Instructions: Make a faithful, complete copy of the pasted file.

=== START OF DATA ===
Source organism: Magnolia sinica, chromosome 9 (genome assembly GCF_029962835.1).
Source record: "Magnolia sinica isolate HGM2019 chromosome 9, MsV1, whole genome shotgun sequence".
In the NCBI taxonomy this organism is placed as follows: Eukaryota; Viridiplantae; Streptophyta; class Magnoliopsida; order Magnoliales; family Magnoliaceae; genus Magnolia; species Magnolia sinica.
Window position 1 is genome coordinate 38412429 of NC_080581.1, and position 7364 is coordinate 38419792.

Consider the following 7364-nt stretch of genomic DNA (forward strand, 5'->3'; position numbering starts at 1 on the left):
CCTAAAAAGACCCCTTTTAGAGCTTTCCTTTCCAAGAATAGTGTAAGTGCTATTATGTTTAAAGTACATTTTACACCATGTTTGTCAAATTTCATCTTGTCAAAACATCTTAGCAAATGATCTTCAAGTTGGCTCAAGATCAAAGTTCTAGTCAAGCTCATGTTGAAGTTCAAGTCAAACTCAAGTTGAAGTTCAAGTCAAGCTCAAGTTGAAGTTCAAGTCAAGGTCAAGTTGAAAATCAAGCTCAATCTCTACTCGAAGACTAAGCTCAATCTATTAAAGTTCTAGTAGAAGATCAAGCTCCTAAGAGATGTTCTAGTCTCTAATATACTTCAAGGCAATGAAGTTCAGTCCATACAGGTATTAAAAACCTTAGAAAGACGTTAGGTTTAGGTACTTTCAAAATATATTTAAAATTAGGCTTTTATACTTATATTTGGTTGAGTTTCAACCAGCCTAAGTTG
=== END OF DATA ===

Source organism: Magnolia sinica, chromosome 9 (genome assembly GCF_029962835.1).
Source record: "Magnolia sinica isolate HGM2019 chromosome 9, MsV1, whole genome shotgun sequence".
In the NCBI taxonomy this organism is placed as follows: Eukaryota; Viridiplantae; Streptophyta; class Magnoliopsida; order Magnoliales; family Magnoliaceae; genus Magnolia; species Magnolia sinica.
Window position 1 is genome coordinate 38412429 of NC_080581.1, and position 7364 is coordinate 38419792.

Consider the following 7364-nt stretch of genomic DNA (forward strand, 5'->3'; position numbering starts at 1 on the left):
CCTAAAAAGACCCCTTTTAGAGCTTTCCTTTCCAAGAATAGTGTAAGTGCTATTATGTTTAAAGTACATTTTACACCATGTTTGTCAAATTTCATCTTGTCAAAACATCTTAGCAAATGATCTTCAAGTTGGCTCAAGATCAAAGTTCTAGTCAAGCTCATGTTGAAGTTCAAGTCAAACTCAAGTTGAAGTTCAAGTCAAGCTCAAGTTGAAGTTCAAGTCAAGGTCAAGTTGAAAATCAAGCTCAATCTCTACTCGAAGACTAAGCTCAATCTATTAAAGTTCTAGTAGAAGATCAAGCTCCTAAGAGATGTTCTAGTCTCTAATATACTTCAAGGCAATGAAGTTCAGTCCATACAGGTATTAAAAACCTTAGAAAGACGTTAGGTTTAGGTACTTTCAAAATATATTTAAAATTAGGCTTTTATACTTATATTTGGTTGAGTTTCAACCAGCCTAAGTTG